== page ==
The National Book Foundation has revealed the five finalists for the 2023 National Book Award for Young People’s Literature: Kenneth M. Cadow for Gather (Candlewick); Huda Fahmy for Huda F Cares? (Dial); Vashti Harrison for Big (Little, Brown); Katherine Marsh for The Lost Year: A Survival Story of the Ukrainian Famine (Roaring Brook); and Dan Santat for A First Time for Everything (First Second). All of this year’s finalists are NBA first-timers. They were drawn from a longlist that was announced on September 13.
The annual National Book Awards Finalists Reading, in which the finalists will read from their work, will be held in-person at NYU Skirball and online on the evening of November 14; this event will be free and open to the public. The annual National Book Awards Teen Press Conference for middle and high school students, hosted by Dhonielle Clayton, will take place that morning in partnership with 92NY.
The winners will be announced on Wednesday, November 15, at the NBA’s invitation-only 74th awards ceremony at Cipriani Wall Street in New York City; the awards will also be broadcast live.
Read on for PW’s reviews of the books by all five finalists:
Gather by Kenneth M. Cadow
“Ever since 10th grader Ian Gray and his mother were abandoned by Ian’s father, things at home in rural Vermont have been difficult for the family. After Ian’s mother hurts her back at work, she loses her job and becomes dependent on prescription opioids to cope with the pain. When she’s hospitalized, Ian is forced to rely on his own skills to care for their home. Ian’s genuine first-person narration—enriched by his penchant for pithy metaphors and similes—unveils a protagonist whose innate sense of justice and tentatively hopeful perspective buoy Cadow’s sober debut.”
Huda F Cares?, sequel to Huda F Are You?, by Huda Fahmy
“After their parents move Egyptian American Huda and her four sisters to largely Muslim Dearborn, Mich., Huda plans to ‘hang out with the other hijabis’ as a way to make friends. But realizing that ‘wearing hijab is not a personality trait,’ she finds that she doesn’t necessarily fit in with her new school’s communities of hijabi athletes, gamers, and fashionistas.... In this entertaining, frequently wry fictionalized memoir about an important subject, Fahmy is forthright in her dialogues and depictions.”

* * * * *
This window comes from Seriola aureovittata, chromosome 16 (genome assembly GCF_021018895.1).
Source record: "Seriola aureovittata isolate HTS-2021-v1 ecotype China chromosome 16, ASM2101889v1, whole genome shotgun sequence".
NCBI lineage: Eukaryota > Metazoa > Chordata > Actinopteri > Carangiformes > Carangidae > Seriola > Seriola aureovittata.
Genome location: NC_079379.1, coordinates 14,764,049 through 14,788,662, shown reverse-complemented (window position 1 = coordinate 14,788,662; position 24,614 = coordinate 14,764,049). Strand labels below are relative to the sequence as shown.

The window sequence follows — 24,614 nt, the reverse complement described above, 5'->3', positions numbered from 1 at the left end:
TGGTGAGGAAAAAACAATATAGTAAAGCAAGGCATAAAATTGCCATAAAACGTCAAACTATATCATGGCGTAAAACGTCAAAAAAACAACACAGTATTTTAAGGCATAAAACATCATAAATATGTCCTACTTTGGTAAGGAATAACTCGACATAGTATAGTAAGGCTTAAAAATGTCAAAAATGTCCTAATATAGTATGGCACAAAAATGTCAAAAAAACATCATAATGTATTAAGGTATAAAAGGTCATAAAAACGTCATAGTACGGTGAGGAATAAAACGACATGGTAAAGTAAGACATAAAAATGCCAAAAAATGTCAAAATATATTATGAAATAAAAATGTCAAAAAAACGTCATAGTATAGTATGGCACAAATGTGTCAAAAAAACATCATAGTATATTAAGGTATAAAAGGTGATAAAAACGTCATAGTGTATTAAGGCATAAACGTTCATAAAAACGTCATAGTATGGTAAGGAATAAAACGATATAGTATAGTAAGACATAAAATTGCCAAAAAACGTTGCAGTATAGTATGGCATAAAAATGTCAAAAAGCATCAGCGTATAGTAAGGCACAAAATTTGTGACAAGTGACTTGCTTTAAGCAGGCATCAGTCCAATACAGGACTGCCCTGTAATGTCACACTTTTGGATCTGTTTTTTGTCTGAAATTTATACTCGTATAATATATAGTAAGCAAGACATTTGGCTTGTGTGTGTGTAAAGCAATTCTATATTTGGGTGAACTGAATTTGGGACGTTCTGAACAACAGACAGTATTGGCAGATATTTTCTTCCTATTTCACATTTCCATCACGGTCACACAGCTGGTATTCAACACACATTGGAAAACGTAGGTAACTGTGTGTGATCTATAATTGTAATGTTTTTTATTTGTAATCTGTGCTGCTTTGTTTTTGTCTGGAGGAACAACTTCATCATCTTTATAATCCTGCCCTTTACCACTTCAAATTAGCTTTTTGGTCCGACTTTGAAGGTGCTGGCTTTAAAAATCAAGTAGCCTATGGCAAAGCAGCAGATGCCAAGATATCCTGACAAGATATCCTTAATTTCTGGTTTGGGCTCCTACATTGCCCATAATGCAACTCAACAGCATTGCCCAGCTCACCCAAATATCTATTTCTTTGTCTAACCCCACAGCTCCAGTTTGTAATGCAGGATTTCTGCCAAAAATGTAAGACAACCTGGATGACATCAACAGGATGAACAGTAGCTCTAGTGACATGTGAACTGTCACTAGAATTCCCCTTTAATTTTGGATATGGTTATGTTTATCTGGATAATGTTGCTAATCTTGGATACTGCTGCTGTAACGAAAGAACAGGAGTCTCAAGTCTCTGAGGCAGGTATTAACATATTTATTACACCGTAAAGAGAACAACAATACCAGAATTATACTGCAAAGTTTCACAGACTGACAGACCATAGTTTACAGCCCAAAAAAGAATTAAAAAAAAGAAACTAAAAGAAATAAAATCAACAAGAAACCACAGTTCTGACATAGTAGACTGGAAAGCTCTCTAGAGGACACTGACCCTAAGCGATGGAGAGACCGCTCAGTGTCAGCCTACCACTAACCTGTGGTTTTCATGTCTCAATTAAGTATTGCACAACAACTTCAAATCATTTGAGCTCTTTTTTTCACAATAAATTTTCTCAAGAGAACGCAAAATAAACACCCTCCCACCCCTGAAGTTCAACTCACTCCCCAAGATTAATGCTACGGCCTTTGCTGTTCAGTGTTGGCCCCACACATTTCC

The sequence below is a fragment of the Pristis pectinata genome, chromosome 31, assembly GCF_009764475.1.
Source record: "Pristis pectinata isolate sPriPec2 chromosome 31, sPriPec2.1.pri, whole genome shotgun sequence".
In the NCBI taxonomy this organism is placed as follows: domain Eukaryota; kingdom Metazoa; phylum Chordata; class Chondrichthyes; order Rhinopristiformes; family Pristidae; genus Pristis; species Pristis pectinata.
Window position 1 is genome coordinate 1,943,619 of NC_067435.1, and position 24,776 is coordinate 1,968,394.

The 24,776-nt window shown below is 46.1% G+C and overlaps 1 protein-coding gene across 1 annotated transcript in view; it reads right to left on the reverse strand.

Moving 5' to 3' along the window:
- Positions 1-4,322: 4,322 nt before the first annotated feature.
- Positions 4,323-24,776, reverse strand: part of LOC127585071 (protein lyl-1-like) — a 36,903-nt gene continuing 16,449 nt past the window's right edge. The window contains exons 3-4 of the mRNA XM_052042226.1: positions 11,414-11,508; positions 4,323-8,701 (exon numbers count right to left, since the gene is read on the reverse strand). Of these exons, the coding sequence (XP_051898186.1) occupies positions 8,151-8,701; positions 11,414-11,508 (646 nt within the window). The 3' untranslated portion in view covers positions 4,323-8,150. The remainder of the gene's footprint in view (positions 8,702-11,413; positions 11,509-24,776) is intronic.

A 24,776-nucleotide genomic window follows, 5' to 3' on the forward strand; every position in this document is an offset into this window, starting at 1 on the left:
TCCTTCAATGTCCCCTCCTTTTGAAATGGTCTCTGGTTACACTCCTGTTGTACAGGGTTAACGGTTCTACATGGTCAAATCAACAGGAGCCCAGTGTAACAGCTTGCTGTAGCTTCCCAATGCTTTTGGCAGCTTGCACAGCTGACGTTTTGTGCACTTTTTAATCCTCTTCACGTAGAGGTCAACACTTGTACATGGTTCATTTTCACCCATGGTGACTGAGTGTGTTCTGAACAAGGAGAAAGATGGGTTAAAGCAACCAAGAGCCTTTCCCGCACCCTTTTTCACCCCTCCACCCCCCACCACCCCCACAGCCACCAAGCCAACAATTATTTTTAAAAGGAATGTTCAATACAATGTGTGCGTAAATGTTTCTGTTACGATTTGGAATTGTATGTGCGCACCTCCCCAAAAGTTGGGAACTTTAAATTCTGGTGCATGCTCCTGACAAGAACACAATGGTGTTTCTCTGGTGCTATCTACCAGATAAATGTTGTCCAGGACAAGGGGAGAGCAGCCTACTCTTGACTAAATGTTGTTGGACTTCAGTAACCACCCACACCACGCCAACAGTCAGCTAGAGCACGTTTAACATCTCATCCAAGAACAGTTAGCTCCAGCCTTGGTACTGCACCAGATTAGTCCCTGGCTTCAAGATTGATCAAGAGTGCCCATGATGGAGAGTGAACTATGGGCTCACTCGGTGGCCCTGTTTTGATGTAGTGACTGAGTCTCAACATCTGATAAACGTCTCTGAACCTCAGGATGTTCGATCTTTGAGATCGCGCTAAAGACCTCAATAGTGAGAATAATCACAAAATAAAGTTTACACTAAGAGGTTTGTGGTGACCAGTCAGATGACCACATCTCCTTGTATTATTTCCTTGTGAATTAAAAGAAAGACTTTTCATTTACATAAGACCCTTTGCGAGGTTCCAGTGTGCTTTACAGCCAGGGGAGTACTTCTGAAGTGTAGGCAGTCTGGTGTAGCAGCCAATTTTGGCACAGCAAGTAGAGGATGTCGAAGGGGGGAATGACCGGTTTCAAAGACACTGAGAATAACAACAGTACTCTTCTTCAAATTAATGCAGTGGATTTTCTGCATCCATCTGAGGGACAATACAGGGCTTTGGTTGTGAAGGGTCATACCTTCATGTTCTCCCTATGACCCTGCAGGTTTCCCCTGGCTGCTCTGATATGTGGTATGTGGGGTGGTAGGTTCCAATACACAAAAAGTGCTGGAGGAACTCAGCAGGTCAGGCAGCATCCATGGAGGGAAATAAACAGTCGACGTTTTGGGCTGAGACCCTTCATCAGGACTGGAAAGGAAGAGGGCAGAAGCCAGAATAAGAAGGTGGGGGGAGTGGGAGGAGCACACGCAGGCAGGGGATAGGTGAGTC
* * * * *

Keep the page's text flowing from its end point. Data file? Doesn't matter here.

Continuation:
Big by Vashti Harrison
“This ode to big self-love from Harrison begins with a smiling, brown-skinned baby girl who has ‘a big laugh and a big heart/ and very big dreams’.... Full of important truths about adultification and anti-fat bias, Harrison’s deceptively simple telling tenderly offers the self-affirming beliefs that kids are kids in any body and that it’s okay to take up space.” The book received a starred review from PW.
The Lost Year: A Survival Story of the Ukrainian Famine by Katherine Marsh
“Captivating first-person POV chapters—which alternate between Matthew in 2020 N.J. and Helen, Nadiya, and Mila in 1930s Brooklyn and Kyiv—vividly render the suffering caused by Stalin’s imposed famine, Holodomor; the event’s perception around the world; and the aftereffects that ripple into Matthew’s present. Helen and Matthew’s growing understanding of the tenets of responsible journalism link their stories as each seeks to uncover the truth and report on their discoveries.”
A First Time for Everything by Dan Santat
“Conveying milestones that include first Fanta, first kiss, and first disco, this emotionally perceptive graphic novel memoir from Caldecott Medalist Santat follows a teen’s arc from invisible to invincible. As Santat finds friends and a way of being himself, what slowly emerges is one person’s hope in and relief at experiencing the world as a bigger place, finding a space in it, and realizing that both adults and peers are rooting for him. The book received a starred review from PW.